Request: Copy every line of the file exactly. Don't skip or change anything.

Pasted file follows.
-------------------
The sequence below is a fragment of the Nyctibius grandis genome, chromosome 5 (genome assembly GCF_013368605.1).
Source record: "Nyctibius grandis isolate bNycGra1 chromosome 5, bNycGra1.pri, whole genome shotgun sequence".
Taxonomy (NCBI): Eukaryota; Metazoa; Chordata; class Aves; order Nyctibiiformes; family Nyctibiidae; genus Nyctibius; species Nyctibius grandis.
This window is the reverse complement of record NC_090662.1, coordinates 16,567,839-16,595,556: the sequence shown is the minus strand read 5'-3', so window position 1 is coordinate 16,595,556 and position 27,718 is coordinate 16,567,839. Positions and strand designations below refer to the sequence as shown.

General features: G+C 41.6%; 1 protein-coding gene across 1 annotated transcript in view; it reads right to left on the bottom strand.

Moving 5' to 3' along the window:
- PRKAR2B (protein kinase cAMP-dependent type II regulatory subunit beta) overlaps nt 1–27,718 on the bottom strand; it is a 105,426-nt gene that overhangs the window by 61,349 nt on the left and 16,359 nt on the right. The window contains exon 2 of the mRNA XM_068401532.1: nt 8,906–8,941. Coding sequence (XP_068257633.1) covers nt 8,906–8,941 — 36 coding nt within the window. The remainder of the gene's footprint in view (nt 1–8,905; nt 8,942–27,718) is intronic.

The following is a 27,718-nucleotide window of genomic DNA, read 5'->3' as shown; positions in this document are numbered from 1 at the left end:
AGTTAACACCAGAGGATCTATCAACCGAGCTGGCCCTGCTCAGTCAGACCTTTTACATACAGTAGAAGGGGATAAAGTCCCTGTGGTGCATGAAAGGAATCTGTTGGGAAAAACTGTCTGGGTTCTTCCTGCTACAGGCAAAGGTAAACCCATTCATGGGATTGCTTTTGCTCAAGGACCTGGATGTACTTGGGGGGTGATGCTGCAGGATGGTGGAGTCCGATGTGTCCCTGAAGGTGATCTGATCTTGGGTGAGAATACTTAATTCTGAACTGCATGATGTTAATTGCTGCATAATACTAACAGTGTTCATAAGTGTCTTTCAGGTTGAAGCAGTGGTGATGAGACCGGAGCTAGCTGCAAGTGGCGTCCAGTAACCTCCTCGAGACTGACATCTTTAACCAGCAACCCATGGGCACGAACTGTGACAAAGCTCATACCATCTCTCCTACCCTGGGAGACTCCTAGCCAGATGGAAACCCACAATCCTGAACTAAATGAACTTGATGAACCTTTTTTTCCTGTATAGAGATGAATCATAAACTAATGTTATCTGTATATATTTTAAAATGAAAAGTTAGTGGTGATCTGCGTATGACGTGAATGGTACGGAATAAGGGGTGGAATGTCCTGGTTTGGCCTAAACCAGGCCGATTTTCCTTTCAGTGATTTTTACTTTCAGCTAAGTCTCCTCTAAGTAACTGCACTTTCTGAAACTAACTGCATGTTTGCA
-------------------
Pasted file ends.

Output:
The sequence below is a fragment of the Nyctibius grandis genome, chromosome 5 (genome assembly GCF_013368605.1).
Source record: "Nyctibius grandis isolate bNycGra1 chromosome 5, bNycGra1.pri, whole genome shotgun sequence".
Taxonomy (NCBI): Eukaryota; Metazoa; Chordata; class Aves; order Nyctibiiformes; family Nyctibiidae; genus Nyctibius; species Nyctibius grandis.
This window is the reverse complement of record NC_090662.1, coordinates 16,567,839-16,595,556: the sequence shown is the minus strand read 5'-3', so window position 1 is coordinate 16,595,556 and position 27,718 is coordinate 16,567,839. Positions and strand designations below refer to the sequence as shown.

General features: G+C 41.6%; 1 protein-coding gene across 1 annotated transcript in view; it reads right to left on the bottom strand.

Moving 5' to 3' along the window:
- PRKAR2B (protein kinase cAMP-dependent type II regulatory subunit beta) overlaps nt 1–27,718 on the bottom strand; it is a 105,426-nt gene that overhangs the window by 61,349 nt on the left and 16,359 nt on the right. The window contains exon 2 of the mRNA XM_068401532.1: nt 8,906–8,941. Coding sequence (XP_068257633.1) covers nt 8,906–8,941 — 36 coding nt within the window. The remainder of the gene's footprint in view (nt 1–8,905; nt 8,942–27,718) is intronic.

The following is a 27,718-nucleotide window of genomic DNA, read 5'->3' as shown; positions in this document are numbered from 1 at the left end:
AGTTAACACCAGAGGATCTATCAACCGAGCTGGCCCTGCTCAGTCAGACCTTTTACATACAGTAGAAGGGGATAAAGTCCCTGTGGTGCATGAAAGGAATCTGTTGGGAAAAACTGTCTGGGTTCTTCCTGCTACAGGCAAAGGTAAACCCATTCATGGGATTGCTTTTGCTCAAGGACCTGGATGTACTTGGGGGGTGATGCTGCAGGATGGTGGAGTCCGATGTGTCCCTGAAGGTGATCTGATCTTGGGTGAGAATACTTAATTCTGAACTGCATGATGTTAATTGCTGCATAATACTAACAGTGTTCATAAGTGTCTTTCAGGTTGAAGCAGTGGTGATGAGACCGGAGCTAGCTGCAAGTGGCGTCCAGTAACCTCCTCGAGACTGACATCTTTAACCAGCAACCCATGGGCACGAACTGTGACAAAGCTCATACCATCTCTCCTACCCTGGGAGACTCCTAGCCAGATGGAAACCCACAATCCTGAACTAAATGAACTTGATGAACCTTTTTTTCCTGTATAGAGATGAATCATAAACTAATGTTATCTGTATATATTTTAAAATGAAAAGTTAGTGGTGATCTGCGTATGACGTGAATGGTACGGAATAAGGGGTGGAATGTCCTGGTTTGGCCTAAACCAGGCCGATTTTCCTTTCAGTGATTTTTACTTTCAGCTAAGTCTCCTCTAAGTAACTGCACTTTCTGAAACTAACTGCATGTTTGCA